Blog Editor’s Note: This is the classic problem described by President Eisenhower in his “military-industrial complex” speech.
“In the councils of government, we must guard against the acquisition of unwarranted influence, whether sought or unsought, by the military-industrial complex. The potential for the disastrous rise of misplaced power exists and will persist.”
When we rely too much on industry to defend us, how do we ensure the political leanings of industry leaders, or their thirst for profits and power, don’t run counter to the national interests?
In this instance, how do we keep from being held hostage by Elon Musk?
He has already undermined Ukraine by preventing them from using Starlink to navigate drones.
What else can he, will he, do? Slow down service on SpaceX contracts with the US government? Attack the US administration or Ukraine on Twitter? Contribute millions to political campaigns to oust current office holders? – Remember, the Supreme Court said money is speech so Elon can speak a heck of a lot louder and more often than you can.
Mr. Musk is fortunate he is not a powerful Russian businessman. We doubt Vladimir Putin would be considering revising the type of contracts his government uses.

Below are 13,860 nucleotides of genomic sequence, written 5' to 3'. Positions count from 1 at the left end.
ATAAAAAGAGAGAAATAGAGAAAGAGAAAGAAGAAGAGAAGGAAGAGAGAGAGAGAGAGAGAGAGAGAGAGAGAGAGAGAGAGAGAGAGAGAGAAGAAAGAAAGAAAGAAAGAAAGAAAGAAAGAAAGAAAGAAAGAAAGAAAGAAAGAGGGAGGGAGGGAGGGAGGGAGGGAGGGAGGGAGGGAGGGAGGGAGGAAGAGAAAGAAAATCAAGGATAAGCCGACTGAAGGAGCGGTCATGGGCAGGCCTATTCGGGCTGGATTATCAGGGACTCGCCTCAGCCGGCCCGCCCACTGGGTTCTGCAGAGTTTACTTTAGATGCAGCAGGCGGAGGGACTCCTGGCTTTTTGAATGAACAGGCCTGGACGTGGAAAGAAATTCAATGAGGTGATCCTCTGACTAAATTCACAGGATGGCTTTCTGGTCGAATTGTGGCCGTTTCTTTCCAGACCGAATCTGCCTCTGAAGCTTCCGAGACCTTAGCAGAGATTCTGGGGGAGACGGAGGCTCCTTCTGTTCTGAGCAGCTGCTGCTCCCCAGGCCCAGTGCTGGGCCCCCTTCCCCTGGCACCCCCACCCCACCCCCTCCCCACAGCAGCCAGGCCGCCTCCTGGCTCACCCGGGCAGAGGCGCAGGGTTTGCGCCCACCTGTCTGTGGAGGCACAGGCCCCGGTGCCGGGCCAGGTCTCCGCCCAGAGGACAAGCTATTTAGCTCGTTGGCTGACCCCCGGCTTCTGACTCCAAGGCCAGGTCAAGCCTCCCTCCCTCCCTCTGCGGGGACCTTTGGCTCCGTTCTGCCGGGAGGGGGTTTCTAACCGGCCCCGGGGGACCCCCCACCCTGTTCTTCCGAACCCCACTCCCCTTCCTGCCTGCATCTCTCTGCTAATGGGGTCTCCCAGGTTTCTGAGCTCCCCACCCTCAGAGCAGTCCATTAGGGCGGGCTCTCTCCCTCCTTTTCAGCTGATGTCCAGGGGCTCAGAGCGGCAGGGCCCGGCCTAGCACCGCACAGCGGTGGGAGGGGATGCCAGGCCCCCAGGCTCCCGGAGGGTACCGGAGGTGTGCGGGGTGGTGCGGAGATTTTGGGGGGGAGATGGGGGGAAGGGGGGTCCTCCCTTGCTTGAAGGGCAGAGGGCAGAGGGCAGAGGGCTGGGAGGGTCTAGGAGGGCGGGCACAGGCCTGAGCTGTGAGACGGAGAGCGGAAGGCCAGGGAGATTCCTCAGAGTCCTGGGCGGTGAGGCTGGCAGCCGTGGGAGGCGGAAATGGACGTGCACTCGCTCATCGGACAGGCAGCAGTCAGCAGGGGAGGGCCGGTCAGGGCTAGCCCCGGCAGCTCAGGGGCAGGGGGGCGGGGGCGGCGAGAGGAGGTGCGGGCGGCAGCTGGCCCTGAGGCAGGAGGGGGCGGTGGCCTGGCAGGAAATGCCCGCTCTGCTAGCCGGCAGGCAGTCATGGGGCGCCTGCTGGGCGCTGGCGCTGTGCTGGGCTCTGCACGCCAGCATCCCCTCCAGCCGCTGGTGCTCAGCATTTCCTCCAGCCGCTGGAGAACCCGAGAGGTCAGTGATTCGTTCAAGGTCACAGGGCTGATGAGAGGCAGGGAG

Spooked by the company’s new limits in Ukraine, military leaders are mulling new types of contracts.
A type of contract pioneered in the 1950s may help the Pentagon solve a 21st-century problem: making sure private-sector satellite operators don’t cut off wartime communications.
On Thursday, lawmakers and the commander of U.S. Space Command expressed concern about SpaceX’s recent announcement that it would start limiting Ukraine’s use of the company’s Starlink constellation.
“I was personally disappointed to see discontinuation of full services at such a critical time for Ukraine self-defense,” Sen. Mark Kelly, D-Ariz., told Space Command’s Gen. James Dickinson. “Do you feel there’s a connection between the availability of this capability to our partners in Ukraine in this conflict, and relationships we have with companies like SpaceX?”
Dickinson answered matter-of-factly: “Yes.”